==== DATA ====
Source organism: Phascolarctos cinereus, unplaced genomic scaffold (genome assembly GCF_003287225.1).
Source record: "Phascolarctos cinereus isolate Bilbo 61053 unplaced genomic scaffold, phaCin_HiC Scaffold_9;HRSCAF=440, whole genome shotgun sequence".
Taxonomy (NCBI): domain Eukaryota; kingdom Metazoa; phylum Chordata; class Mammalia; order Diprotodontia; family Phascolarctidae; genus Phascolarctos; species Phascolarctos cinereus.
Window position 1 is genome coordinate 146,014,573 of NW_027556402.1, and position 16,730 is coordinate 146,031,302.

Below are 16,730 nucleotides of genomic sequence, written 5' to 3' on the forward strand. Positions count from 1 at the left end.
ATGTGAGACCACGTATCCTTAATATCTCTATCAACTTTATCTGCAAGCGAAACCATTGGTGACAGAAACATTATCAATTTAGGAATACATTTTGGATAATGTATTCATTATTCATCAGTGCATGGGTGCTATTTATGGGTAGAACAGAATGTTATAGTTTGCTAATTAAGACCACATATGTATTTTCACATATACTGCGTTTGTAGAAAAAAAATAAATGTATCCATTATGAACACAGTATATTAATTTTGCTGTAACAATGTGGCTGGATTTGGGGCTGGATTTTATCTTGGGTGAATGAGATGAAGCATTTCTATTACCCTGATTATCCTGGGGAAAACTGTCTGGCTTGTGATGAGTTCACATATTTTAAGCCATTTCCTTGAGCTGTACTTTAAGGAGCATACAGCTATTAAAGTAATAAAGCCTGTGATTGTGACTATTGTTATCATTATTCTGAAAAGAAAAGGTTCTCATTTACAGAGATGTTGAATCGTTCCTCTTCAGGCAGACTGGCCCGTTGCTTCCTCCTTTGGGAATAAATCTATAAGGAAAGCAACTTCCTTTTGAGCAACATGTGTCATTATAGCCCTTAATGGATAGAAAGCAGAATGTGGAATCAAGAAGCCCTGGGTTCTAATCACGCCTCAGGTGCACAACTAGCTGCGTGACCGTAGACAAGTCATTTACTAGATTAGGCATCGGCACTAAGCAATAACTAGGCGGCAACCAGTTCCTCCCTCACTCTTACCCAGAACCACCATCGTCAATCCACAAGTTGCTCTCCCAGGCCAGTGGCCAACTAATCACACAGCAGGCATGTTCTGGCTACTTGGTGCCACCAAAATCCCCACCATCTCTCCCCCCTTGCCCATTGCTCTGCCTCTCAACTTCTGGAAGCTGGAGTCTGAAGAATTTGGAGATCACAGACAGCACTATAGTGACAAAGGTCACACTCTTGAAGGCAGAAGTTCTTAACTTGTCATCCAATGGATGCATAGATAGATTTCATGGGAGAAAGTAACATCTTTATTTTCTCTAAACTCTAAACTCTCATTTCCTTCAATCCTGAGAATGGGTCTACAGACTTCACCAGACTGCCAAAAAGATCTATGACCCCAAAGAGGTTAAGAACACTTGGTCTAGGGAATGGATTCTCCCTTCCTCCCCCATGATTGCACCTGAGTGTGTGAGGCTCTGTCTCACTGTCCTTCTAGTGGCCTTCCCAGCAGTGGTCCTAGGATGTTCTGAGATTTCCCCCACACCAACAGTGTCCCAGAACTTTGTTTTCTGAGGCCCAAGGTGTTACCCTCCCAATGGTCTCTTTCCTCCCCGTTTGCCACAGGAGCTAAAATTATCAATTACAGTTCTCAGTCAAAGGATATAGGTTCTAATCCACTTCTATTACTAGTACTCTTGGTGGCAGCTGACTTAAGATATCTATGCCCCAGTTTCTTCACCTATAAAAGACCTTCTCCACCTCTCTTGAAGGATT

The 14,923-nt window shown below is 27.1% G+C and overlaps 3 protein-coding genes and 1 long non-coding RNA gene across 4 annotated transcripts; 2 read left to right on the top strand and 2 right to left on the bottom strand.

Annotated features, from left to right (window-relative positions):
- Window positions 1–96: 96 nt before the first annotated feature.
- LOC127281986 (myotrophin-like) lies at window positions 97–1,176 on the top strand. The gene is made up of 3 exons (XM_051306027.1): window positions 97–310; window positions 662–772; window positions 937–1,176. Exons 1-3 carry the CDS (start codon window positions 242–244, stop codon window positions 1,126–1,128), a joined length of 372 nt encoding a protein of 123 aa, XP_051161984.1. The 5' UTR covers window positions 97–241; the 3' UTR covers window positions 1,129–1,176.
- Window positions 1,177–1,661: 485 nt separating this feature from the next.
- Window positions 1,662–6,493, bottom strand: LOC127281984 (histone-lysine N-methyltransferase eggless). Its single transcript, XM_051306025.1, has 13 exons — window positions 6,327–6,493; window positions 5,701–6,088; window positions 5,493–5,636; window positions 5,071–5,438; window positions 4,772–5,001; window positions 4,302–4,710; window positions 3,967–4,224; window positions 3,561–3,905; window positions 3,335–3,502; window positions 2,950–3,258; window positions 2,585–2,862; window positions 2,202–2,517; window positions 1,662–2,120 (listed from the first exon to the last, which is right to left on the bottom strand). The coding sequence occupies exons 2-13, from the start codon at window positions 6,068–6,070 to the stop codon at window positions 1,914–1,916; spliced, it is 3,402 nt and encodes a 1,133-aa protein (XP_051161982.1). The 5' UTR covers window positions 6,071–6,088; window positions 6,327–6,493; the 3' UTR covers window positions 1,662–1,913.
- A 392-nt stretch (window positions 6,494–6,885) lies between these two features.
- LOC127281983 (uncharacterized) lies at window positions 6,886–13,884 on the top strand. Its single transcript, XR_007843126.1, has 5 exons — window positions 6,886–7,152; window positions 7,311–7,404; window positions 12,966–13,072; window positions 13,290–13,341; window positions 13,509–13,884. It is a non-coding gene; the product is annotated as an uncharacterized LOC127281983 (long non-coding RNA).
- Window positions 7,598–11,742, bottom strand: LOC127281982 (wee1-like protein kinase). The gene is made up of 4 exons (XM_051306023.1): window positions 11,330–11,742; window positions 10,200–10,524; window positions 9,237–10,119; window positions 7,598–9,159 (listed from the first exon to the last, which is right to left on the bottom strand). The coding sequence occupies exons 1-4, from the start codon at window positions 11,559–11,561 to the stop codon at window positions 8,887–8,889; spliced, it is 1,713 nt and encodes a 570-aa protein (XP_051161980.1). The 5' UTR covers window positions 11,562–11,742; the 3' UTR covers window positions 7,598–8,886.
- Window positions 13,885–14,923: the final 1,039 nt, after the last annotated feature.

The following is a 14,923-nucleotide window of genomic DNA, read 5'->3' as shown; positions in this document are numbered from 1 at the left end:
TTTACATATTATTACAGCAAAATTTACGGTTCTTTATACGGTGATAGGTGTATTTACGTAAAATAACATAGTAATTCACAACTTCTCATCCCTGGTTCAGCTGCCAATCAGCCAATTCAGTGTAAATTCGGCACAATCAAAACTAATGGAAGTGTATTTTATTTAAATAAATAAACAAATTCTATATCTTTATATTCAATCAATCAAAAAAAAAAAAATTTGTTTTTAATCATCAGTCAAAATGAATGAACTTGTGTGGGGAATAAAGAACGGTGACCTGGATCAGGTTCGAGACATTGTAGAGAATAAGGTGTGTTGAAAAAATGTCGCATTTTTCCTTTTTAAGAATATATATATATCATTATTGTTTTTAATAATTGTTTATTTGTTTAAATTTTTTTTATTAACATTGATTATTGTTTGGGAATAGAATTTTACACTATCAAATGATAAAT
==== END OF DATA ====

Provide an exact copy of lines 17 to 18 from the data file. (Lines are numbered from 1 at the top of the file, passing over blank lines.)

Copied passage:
The following is a 14,923-nucleotide window of genomic DNA, read 5'->3' as shown; positions in this document are numbered from 1 at the left end:
TTTACATATTATTACAGCAAAATTTACGGTTCTTTATACGGTGATAGGTGTATTTACGTAAAATAACATAGTAATTCACAACTTCTCATCCCTGGTTCAGCTGCCAATCAGCCAATTCAGTGTAAATTCGGCACAATCAAAACTAATGGAAGTGTATTTTATTTAAATAAATAAACAAATTCTATATCTTTATATTCAATCAATCAAAAAAAAAAAAATTTGTTTTTAATCATCAGTCAAAATGAATGAACTTGTGTGGGGAATAAAGAACGGTGACCTGGATCAGGTTCGAGACATTGTAGAGAATAAGGTGTGTTGAAAAAATGTCGCATTTTTCCTTTTTAAGAATATATATATATCATTATTGTTTTTAATAATTGTTTATTTGTTTAAATTTTTTTTATTAACATTGATTATTGTTTGGGAATAGAATTTTACACTATCAAATGATAAAT